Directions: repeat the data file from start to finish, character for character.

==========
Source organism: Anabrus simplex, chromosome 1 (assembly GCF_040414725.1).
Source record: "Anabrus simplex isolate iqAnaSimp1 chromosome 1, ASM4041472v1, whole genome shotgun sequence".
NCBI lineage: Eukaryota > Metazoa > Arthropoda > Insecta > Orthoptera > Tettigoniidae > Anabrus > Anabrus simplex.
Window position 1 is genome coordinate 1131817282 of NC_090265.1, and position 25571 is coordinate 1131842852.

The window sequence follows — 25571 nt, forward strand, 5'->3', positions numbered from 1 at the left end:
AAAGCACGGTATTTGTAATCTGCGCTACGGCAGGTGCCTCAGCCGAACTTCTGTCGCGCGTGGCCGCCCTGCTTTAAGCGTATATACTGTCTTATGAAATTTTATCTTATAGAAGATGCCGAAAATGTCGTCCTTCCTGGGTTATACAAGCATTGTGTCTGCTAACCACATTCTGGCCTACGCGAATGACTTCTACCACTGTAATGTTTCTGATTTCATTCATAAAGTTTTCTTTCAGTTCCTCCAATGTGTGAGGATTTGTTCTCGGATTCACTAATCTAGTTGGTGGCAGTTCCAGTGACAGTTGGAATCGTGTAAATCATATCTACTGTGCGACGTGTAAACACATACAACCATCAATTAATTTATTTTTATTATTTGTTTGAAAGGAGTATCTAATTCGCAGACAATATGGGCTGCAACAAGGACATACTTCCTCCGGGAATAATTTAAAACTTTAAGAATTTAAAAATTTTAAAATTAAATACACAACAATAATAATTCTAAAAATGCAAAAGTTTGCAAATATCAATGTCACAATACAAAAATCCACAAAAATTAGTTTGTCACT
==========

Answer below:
Source organism: Anabrus simplex, chromosome 1 (assembly GCF_040414725.1).
Source record: "Anabrus simplex isolate iqAnaSimp1 chromosome 1, ASM4041472v1, whole genome shotgun sequence".
NCBI lineage: Eukaryota > Metazoa > Arthropoda > Insecta > Orthoptera > Tettigoniidae > Anabrus > Anabrus simplex.
Window position 1 is genome coordinate 1131817282 of NC_090265.1, and position 25571 is coordinate 1131842852.

The window sequence follows — 25571 nt, forward strand, 5'->3', positions numbered from 1 at the left end:
AAAGCACGGTATTTGTAATCTGCGCTACGGCAGGTGCCTCAGCCGAACTTCTGTCGCGCGTGGCCGCCCTGCTTTAAGCGTATATACTGTCTTATGAAATTTTATCTTATAGAAGATGCCGAAAATGTCGTCCTTCCTGGGTTATACAAGCATTGTGTCTGCTAACCACATTCTGGCCTACGCGAATGACTTCTACCACTGTAATGTTTCTGATTTCATTCATAAAGTTTTCTTTCAGTTCCTCCAATGTGTGAGGATTTGTTCTCGGATTCACTAATCTAGTTGGTGGCAGTTCCAGTGACAGTTGGAATCGTGTAAATCATATCTACTGTGCGACGTGTAAACACATACAACCATCAATTAATTTATTTTTATTATTTGTTTGAAAGGAGTATCTAATTCGCAGACAATATGGGCTGCAACAAGGACATACTTCCTCCGGGAATAATTTAAAACTTTAAGAATTTAAAAATTTTAAAATTAAATACACAACAATAATAATTCTAAAAATGCAAAAGTTTGCAAATATCAATGTCACAATACAAAAATCCACAAAAATTAGTTTGTCACT